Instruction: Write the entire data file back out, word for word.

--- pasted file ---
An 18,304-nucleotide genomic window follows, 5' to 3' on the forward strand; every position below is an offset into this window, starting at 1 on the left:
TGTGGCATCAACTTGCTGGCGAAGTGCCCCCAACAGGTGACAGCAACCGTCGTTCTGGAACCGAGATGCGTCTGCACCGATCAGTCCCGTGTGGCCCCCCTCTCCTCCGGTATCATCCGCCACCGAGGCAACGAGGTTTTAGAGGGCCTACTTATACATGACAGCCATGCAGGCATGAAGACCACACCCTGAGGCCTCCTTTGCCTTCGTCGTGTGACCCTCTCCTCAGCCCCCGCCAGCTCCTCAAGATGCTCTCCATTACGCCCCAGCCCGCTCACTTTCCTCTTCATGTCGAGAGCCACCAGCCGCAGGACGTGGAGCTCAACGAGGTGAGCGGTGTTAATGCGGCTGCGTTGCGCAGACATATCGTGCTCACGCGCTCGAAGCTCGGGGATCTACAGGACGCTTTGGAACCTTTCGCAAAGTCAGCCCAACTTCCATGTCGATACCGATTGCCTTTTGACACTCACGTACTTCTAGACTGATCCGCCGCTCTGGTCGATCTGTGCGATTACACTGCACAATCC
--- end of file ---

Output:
An 18,304-nucleotide genomic window follows, 5' to 3' on the forward strand; every position below is an offset into this window, starting at 1 on the left:
TGTGGCATCAACTTGCTGGCGAAGTGCCCCCAACAGGTGACAGCAACCGTCGTTCTGGAACCGAGATGCGTCTGCACCGATCAGTCCCGTGTGGCCCCCCTCTCCTCCGGTATCATCCGCCACCGAGGCAACGAGGTTTTAGAGGGCCTACTTATACATGACAGCCATGCAGGCATGAAGACCACACCCTGAGGCCTCCTTTGCCTTCGTCGTGTGACCCTCTCCTCAGCCCCCGCCAGCTCCTCAAGATGCTCTCCATTACGCCCCAGCCCGCTCACTTTCCTCTTCATGTCGAGAGCCACCAGCCGCAGGACGTGGAGCTCAACGAGGTGAGCGGTGTTAATGCGGCTGCGTTGCGCAGACATATCGTGCTCACGCGCTCGAAGCTCGGGGATCTACAGGACGCTTTGGAACCTTTCGCAAAGTCAGCCCAACTTCCATGTCGATACCGATTGCCTTTTGACACTCACGTACTTCTAGACTGATCCGCCGCTCTGGTCGATCTGTGCGATTACACTGCACAATCC